# Problems of the Week

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# 2018-02-26 Basic If I have the 5 colored shapes shown that I can rotate, and I use each shape once, is it possible to place them so they fit perfectly in a $5 \times 4$ rectangle?

Hint: Notice the checkerboard pattern of the rectangle, and consider how the shapes would be colored if they followed the same pattern.

Suppose you have two identical plastic bowls: bowl A and bowl B. Bowl A is empty, while bowl B is filled with room temperature water. If you place an identical ice cube in each bowl, which bowl's ice cube will melt first?  Friends Stella and Robert each have a ball of the same size, except Stella's ball is made of steel, while Robert's is rubber. They are having a competition to see who can launch their ball farthest. If they each have a cannon capable of accelerating their ball to $50\text{ m/s}$ at the same angle of projection, who will win?

Details and Assumptions:

• The balls are shot through the air, but no wind is blowing.
• The distance is measured from the cannon to the point at which the ball first hits the ground.

\begin{aligned} \underbrace{\dfrac23 + \dfrac23 + \cdots + \dfrac23}_{\color{#20A900}{A}\color{#333333} \text{ copies of } \frac23} &= \underbrace{\dfrac45 + \dfrac45 + \cdots + \dfrac45}_{\color{#3D99F6}{B}\color{#333333} \text{ copies of } \frac45} \\\\\\ 20 \leq \color{#20A900}{A}\color{#333333}+\color{#3D99F6}{B}\color{#333333} &\leq 24\\\\ \color{#20A900}{A}\color{#333333}+\color{#3D99F6}{B}\color{#333333} &=\, ? \end{aligned}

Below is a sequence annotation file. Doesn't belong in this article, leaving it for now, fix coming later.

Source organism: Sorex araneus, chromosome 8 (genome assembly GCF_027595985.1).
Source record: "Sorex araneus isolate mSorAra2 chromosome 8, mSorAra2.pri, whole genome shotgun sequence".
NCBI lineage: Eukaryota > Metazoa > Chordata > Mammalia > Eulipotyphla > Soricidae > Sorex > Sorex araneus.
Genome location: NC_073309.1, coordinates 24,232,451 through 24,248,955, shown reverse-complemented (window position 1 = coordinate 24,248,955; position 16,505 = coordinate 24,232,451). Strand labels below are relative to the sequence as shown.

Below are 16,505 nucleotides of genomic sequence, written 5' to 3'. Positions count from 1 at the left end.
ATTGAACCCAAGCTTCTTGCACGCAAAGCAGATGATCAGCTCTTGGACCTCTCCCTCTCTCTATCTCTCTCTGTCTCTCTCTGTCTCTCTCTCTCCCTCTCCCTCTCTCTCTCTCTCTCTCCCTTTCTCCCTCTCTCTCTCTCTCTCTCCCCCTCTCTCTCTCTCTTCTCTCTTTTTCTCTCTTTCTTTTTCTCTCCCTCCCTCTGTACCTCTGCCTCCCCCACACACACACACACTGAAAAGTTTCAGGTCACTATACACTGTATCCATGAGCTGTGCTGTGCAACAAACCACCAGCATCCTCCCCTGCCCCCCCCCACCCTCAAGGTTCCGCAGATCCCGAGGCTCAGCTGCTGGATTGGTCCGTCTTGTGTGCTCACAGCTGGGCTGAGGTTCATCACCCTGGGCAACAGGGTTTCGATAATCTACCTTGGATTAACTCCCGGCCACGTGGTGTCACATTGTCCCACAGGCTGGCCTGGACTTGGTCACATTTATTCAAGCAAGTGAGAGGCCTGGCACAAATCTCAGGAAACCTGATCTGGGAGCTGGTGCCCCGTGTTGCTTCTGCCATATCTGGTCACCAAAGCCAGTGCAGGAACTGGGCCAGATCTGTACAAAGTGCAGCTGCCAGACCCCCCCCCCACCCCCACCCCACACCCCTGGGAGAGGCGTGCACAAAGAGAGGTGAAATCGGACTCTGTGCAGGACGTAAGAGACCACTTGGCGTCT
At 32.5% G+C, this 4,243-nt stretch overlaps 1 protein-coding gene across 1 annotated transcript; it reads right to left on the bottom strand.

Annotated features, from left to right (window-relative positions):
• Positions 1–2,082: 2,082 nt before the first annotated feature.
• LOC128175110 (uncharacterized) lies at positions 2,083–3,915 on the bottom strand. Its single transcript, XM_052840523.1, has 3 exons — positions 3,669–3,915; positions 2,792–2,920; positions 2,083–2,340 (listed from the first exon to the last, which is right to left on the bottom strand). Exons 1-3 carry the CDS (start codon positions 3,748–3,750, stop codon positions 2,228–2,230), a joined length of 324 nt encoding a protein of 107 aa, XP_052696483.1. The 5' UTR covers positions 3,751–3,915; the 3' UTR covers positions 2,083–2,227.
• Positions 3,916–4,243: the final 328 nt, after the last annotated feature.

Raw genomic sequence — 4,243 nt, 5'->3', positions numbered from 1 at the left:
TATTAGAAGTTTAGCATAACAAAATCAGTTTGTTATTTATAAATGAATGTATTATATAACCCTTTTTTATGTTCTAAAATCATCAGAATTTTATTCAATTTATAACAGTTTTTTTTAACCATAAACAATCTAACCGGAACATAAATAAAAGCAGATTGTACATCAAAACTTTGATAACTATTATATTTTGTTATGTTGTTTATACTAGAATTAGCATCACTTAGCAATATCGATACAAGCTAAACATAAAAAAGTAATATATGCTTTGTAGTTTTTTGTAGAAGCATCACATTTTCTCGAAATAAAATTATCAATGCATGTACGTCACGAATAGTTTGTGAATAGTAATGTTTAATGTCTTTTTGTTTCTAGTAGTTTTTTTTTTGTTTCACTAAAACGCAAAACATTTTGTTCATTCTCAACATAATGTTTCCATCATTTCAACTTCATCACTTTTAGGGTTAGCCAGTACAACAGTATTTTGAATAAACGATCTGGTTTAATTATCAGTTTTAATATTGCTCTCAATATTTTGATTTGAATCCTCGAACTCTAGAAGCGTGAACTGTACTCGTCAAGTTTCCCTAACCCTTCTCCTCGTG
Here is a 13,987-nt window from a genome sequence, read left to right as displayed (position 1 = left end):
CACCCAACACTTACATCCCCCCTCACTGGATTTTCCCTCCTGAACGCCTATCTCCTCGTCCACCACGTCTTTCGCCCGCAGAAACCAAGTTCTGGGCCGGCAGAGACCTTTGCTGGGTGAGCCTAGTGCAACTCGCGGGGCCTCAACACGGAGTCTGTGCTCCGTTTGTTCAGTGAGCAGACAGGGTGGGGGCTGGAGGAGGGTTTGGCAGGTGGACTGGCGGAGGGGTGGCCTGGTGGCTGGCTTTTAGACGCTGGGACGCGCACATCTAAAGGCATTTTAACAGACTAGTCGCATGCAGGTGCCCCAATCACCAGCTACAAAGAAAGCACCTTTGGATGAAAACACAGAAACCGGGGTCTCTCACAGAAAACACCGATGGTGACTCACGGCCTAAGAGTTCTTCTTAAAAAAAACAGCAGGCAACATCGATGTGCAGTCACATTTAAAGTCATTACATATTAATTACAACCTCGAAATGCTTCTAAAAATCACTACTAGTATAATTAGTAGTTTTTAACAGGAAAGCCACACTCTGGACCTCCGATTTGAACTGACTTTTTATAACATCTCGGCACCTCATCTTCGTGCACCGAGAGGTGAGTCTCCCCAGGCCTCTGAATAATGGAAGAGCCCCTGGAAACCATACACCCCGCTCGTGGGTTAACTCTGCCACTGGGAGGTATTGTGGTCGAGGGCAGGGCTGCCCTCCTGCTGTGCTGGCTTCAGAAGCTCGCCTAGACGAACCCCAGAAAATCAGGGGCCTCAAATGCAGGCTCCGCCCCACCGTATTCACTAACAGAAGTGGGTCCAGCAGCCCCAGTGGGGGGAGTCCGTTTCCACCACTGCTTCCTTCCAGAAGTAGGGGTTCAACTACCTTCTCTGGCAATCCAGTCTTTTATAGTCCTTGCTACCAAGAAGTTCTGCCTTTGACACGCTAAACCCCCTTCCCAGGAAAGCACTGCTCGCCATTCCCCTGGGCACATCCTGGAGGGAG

I have $\color{#20A900}{A}\color{#333333}$ copies of $\frac23$ on the left-hand side of the equality, and $\color{#3D99F6}{B}\color{#333333}$ copies of $\frac45$ on the right. In total, I've written down between 20 and 24 fractions. Exactly how many fractions are there?

The birthday paradox is a surprising result of probability. Suppose you randomly chose 23 people and put them in a room. Then there would be a good chance $\big($greater than $\frac{1}{2}\big)$ that two of those people share a birthday (even though there are 365 days in the year).

What about birth seasons (spring, summer, fall, winter)? Suppose you randomly chose 3 people and put them in a room. Then is it true that there would be a greater than $\frac{1}{2}$ chance that two of them share a birth season? Note: Birth seasons do not all have the exact same likelihood. However, their likelihoods are close enough that you can assume they are equal for this problem.

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